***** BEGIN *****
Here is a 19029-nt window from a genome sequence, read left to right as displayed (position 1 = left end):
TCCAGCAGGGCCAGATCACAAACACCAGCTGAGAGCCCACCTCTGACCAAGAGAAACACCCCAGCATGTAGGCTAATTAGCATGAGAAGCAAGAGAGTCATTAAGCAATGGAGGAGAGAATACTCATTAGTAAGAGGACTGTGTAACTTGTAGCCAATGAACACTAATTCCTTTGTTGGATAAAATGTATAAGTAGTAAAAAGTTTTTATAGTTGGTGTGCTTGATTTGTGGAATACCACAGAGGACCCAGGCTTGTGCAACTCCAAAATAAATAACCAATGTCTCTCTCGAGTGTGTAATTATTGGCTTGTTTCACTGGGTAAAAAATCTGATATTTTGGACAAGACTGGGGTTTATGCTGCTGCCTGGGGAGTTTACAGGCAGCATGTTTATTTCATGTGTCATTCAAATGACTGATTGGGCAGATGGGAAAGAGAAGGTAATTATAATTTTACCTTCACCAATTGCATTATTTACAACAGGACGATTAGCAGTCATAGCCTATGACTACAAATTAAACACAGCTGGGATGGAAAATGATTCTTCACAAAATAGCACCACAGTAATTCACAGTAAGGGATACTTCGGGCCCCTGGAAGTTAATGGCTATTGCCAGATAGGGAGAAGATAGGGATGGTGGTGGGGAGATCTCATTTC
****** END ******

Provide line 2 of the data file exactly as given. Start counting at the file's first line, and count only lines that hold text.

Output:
TCCAGCAGGGCCAGATCACAAACACCAGCTGAGAGCCCACCTCTGACCAAGAGAAACACCCCAGCATGTAGGCTAATTAGCATGAGAAGCAAGAGAGTCATTAAGCAATGGAGGAGAGAATACTCATTAGTAAGAGGACTGTGTAACTTGTAGCCAATGAACACTAATTCCTTTGTTGGATAAAATGTATAAGTAGTAAAAAGTTTTTATAGTTGGTGTGCTTGATTTGTGGAATACCACAGAGGACCCAGGCTTGTGCAACTCCAAAATAAATAACCAATGTCTCTCTCGAGTGTGTAATTATTGGCTTGTTTCACTGGGTAAAAAATCTGATATTTTGGACAAGACTGGGGTTTATGCTGCTGCCTGGGGAGTTTACAGGCAGCATGTTTATTTCATGTGTCATTCAAATGACTGATTGGGCAGATGGGAAAGAGAAGGTAATTATAATTTTACCTTCACCAATTGCATTATTTACAACAGGACGATTAGCAGTCATAGCCTATGACTACAAATTAAACACAGCTGGGATGGAAAATGATTCTTCACAAAATAGCACCACAGTAATTCACAGTAAGGGATACTTCGGGCCCCTGGAAGTTAATGGCTATTGCCAGATAGGGAGAAGATAGGGATGGTGGTGGGGAGATCTCATTTC